The astounding thing about a very few documents in history is that government power was limited because citizens had rights above the government. But when societies no longer recognize this, the governments are back in the position of defining the rights of citizens. As Os Guinness has said, “When the fashionable new ‘right’ trumps the traditional rights, then rights merely arise from power.”
The tragedy of our culture celebrating the new definition of individual freedom is that it has also destroyed what has protected us from tyranny. As Ravi Zacharias pointed out, we’ve abused our freedom and we’ve destroyed it.
Since Time is saying “Now’s the Time to End Tax Exemptions for Religious Institutions,” it’s important we understandwhy our government has not taxed religious institutions in the past. I recently explained that one reason for non-profit tax exemptions is that “the power to tax implies the power to destroy” (McCullough v. Maryland, 1816), and our government has not been given the power to govern religion. But there’s more to it than that.
Al Mohler discussed this issue on Monday’s episode of his podcast, beginning with the charge that the government is wrongly “subsidizing” religion through tax exemptions. Not only are tax exemptions not logically a subsidy (after all, it’s not the government’s money the churches are keeping), they’re also not legally a subsidy, as Dr. Mohler explained. From the podcast:
The key statement on these issues was made by the Supreme Court of the United States in 1970, in the case Walz versus Tax Commission of the City of New York; it was a stunning 8-1 decision. Writing for the majority, Chief Justice Warren Burger made very clear that a tax exemption is not a subsidy; that was affirmed by other justices in concurring opinions. A subsidy would be the transfer of tax money to institutions. That’s not what’s going on here…. Rather, the tax exemption is granted with respect to institutions the government does not feel that it has the right to tax on the one hand and on the other hand, institutions that it believes are essential to the Commonwealth and to the commonweal, to the well-functioning of society.
It’s in our best interest to prevent our limited government from taking money away from organizations that are using that money to build up our communities. Local organizations know the people they’re helping, they can give more personalized care with less bureaucratic waste, and those who receive the help do so in the context of relationship, which means gratitude and accountability. Whenever care can be given by the people closest to those who need help, that should be the preferred method of helping, not government:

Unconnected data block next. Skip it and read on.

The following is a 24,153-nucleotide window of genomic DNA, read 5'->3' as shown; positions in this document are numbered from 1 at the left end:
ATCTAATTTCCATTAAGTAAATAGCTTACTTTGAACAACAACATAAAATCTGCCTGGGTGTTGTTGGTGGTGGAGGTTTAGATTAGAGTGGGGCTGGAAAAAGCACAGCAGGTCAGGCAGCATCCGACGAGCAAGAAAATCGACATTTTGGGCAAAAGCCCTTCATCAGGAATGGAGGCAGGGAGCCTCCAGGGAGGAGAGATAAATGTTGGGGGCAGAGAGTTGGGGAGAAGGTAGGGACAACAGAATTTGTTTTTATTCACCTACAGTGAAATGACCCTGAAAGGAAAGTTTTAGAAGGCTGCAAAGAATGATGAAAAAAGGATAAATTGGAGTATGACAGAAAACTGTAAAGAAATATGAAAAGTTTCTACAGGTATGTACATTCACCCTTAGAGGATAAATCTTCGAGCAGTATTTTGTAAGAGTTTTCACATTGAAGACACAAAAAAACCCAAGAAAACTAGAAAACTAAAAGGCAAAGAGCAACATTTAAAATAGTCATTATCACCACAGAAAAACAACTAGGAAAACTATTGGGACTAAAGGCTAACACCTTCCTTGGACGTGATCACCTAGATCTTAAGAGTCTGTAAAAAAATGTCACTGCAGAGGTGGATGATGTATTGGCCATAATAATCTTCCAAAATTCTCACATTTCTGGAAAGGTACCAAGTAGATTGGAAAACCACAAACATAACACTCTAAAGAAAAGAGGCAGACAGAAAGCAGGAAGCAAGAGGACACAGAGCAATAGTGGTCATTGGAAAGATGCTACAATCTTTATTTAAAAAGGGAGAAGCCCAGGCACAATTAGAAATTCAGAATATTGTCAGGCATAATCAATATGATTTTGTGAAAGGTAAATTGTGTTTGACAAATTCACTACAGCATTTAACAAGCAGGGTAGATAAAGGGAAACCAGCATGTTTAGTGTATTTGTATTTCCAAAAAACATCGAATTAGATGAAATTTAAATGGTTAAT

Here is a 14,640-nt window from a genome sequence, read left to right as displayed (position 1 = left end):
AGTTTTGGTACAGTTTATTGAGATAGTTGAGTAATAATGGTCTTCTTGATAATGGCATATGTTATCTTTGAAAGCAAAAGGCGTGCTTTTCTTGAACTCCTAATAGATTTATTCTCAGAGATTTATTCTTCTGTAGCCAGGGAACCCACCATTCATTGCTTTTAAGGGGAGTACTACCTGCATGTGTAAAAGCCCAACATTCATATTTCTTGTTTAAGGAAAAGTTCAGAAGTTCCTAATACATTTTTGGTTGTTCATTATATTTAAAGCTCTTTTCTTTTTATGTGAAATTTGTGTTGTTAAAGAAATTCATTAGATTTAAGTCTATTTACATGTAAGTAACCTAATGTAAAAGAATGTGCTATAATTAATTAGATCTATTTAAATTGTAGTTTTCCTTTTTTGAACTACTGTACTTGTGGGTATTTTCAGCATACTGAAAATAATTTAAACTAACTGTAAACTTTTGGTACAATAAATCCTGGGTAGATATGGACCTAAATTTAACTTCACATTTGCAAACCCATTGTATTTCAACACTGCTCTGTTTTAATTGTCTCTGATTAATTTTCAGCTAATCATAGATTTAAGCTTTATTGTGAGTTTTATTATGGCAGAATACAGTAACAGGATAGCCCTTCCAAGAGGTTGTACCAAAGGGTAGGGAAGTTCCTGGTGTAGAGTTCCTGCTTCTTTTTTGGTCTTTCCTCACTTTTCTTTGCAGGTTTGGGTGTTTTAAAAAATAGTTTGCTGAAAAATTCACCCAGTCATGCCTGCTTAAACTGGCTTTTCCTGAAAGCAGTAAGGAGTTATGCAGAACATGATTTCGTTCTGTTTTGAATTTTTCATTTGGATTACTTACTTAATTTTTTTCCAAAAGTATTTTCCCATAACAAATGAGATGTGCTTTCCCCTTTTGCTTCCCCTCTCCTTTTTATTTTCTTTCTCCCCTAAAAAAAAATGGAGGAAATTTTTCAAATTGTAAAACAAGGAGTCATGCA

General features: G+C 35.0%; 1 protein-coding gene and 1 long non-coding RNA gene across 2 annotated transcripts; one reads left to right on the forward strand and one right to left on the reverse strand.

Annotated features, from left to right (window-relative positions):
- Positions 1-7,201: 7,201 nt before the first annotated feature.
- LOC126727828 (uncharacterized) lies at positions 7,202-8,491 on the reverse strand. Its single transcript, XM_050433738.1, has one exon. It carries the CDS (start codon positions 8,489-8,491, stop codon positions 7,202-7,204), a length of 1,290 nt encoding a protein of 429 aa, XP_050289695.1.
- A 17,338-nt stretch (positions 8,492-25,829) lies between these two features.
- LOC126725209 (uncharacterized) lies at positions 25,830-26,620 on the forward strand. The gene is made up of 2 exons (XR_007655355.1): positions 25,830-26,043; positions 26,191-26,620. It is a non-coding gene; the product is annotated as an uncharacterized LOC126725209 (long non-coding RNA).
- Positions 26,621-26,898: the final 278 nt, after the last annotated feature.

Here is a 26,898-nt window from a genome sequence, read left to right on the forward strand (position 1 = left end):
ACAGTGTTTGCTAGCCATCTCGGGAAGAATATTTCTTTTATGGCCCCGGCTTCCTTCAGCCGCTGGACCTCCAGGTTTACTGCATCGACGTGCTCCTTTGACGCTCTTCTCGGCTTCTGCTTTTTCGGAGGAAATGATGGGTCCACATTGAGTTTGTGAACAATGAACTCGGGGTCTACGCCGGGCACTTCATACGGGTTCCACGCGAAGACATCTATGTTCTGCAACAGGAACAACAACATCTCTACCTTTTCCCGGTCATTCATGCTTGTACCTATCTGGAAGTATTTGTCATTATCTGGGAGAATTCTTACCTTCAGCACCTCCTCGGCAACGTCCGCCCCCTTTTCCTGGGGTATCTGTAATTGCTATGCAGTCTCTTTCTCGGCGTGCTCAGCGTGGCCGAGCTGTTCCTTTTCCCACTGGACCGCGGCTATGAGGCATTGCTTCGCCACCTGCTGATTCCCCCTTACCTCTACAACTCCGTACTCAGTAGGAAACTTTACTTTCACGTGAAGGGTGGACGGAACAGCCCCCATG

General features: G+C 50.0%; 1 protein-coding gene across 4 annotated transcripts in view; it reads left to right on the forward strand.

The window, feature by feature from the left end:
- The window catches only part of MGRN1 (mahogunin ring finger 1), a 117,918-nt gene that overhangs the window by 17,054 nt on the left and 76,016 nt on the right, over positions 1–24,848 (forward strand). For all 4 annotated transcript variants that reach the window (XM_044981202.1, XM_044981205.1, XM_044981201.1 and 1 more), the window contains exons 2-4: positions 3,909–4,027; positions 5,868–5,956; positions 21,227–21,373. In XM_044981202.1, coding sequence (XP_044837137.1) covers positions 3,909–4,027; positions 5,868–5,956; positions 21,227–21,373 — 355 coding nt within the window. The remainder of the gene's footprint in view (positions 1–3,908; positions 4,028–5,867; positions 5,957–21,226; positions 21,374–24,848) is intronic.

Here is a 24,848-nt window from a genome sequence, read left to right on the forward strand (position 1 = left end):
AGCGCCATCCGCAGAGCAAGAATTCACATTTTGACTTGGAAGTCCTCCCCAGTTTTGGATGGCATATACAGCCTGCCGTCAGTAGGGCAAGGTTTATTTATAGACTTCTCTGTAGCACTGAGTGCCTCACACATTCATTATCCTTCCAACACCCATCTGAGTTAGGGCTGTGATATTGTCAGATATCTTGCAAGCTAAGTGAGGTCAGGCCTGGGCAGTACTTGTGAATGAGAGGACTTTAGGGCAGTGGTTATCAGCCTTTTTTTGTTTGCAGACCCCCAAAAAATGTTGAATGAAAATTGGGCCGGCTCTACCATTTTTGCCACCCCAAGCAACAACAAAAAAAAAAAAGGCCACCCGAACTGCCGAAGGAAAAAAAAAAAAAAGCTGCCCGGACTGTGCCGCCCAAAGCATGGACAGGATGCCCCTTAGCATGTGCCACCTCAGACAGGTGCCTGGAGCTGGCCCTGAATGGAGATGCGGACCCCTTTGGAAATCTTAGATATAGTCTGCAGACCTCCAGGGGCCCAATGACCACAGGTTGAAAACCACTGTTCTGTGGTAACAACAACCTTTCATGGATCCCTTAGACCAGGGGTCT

One [of] the most basic principles that is deeply embedded in American jurisprudence is the fact that the government cannot do everything. This gets to the fact that mediating institutions including churches, synagogues, temples and other religious institutions fulfill a function the government actually cannot fulfill so well.
And the value added to communities by churches isn’t merely material help (such as feeding the poor); it’s also intangible goods, such as spiritual support and the strengthening of interpersonal relationships within the community, which works to reinforce good character, support marriages, raise good citizens, increase general happiness, and more. If you doubt the value churches bring to communities, you need only look at the aftermath of recent tragic events in Baltimore and Charleston. What made the difference between rioting and mass hymn singing? The churches. The difference they made and will continue to make in Charleston is the kind of invaluable good the government cannot provide. As Joe Carter said, “The government doesn’t “subsidize” charitable non-profits; charitable non-profits subsidize society.”
There’s yet another reason why the government does not take money from churches:
Again, in his majority opinion Chief Justice Burger wrote,
“The grant of a tax exemption is not sponsorship since the government does not transfer part of its revenue to churches but simply abstains from demanding that the church support the state.”